This is so true, for my case. I must practice your method.

cf782 Contributing Member • Posts: 624
I used a sturdy tripod for long exposures...

The IS helps, but it is not as good as on a sturdy tripod, after tried on some product photos taken indoor (1/5 to 1/30 sec). I had to retake some photos with a tripod for those photos previously taken with my PEN-F with IS on, as they were not sharp enough due to camera shake being handheld.

I would use a sturdy tripod for shooting landscape, macros while turning off the IS on bodies or lens.

Thanks, Edward

 cf782's gear list:cf782's gear list
Sony Cyber-shot DSC-RX10 Fujifilm X100F Olympus E-1 Olympus E-5 Olympus PEN-F +10 more
cf782 Contributing Member • Posts: 624
Re: I can’t get sharp images over 1 second either

maljo@inreach.com wrote:

And I don’t care for high ISO images. Hence, I use a tripod.

maljo

People spent thousands on fine bodies and lenses, but without a sturdy supporting, it may result in blurry images, that's a big waste.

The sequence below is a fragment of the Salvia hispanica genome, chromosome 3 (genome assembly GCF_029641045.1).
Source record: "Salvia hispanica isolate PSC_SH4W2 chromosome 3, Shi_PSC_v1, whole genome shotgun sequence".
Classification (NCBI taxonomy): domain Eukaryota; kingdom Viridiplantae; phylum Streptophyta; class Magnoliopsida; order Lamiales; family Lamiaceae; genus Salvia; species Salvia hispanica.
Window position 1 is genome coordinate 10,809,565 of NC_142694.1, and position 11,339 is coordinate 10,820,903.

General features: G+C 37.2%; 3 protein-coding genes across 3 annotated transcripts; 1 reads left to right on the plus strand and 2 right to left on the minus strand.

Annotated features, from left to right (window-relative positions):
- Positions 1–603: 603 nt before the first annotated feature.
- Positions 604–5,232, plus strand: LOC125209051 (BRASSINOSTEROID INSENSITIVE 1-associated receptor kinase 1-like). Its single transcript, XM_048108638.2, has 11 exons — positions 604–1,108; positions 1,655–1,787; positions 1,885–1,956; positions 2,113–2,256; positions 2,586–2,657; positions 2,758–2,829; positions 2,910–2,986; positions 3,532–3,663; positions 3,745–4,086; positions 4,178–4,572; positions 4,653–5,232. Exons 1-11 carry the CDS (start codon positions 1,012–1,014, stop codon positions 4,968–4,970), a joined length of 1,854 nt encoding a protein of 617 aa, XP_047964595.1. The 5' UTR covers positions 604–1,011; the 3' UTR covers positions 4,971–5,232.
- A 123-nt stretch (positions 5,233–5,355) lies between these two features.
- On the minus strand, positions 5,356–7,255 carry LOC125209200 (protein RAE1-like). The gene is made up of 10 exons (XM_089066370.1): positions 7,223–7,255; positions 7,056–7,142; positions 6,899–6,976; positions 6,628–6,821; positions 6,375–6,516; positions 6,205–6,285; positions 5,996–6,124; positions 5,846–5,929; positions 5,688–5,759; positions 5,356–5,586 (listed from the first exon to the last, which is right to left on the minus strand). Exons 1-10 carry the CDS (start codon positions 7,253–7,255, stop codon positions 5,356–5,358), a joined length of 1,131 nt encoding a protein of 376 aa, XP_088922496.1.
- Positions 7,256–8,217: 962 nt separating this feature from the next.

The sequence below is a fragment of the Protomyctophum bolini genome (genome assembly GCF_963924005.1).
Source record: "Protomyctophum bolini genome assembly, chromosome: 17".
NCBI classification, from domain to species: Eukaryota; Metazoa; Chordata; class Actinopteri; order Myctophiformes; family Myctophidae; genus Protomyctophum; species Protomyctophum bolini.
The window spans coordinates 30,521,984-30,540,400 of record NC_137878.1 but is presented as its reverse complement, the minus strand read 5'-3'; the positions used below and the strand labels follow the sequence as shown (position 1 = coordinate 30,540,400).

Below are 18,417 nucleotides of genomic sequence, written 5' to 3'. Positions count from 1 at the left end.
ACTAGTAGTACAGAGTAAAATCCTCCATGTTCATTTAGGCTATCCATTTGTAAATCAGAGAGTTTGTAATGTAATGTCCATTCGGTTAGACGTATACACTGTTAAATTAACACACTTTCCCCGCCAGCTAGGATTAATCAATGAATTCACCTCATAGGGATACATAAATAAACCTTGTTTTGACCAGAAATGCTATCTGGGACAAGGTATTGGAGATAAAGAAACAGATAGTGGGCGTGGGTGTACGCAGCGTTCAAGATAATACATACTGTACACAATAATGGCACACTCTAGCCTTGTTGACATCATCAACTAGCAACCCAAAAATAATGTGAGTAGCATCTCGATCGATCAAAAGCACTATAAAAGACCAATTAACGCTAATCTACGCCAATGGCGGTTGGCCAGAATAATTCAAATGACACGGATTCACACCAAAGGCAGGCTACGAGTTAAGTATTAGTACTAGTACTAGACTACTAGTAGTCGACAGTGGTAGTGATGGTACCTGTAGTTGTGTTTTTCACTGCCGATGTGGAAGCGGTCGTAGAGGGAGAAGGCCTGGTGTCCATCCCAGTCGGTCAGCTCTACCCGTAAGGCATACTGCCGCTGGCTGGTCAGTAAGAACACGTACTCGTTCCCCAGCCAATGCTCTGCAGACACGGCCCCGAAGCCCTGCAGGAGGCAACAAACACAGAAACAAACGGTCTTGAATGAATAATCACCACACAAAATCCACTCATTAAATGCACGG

IMHO, people should pay more attention to camera supporting system to get sharp images rather than relying on IS. IS is helpful when there is no tripod available or a tripod is not allowed to use, but it is not going to replace a sturdy tripod.

Buying a right tripod and head at the beginning saves time and money. I started from $50 or so on a tripod, then replaced it a few times with better models, eventually got my Gitzo G3530S and RRS BH-55 - have wasted too much money on tripods. I hope I had bought my Gitzo G3530S and RRS BH-55 at the beginning.

 cf782's gear list:cf782's gear list
Sony Cyber-shot DSC-RX10 Fujifilm X100F Olympus E-1 Olympus E-5 Olympus PEN-F +10 more
Keyboard shortcuts:
FForum MMy threads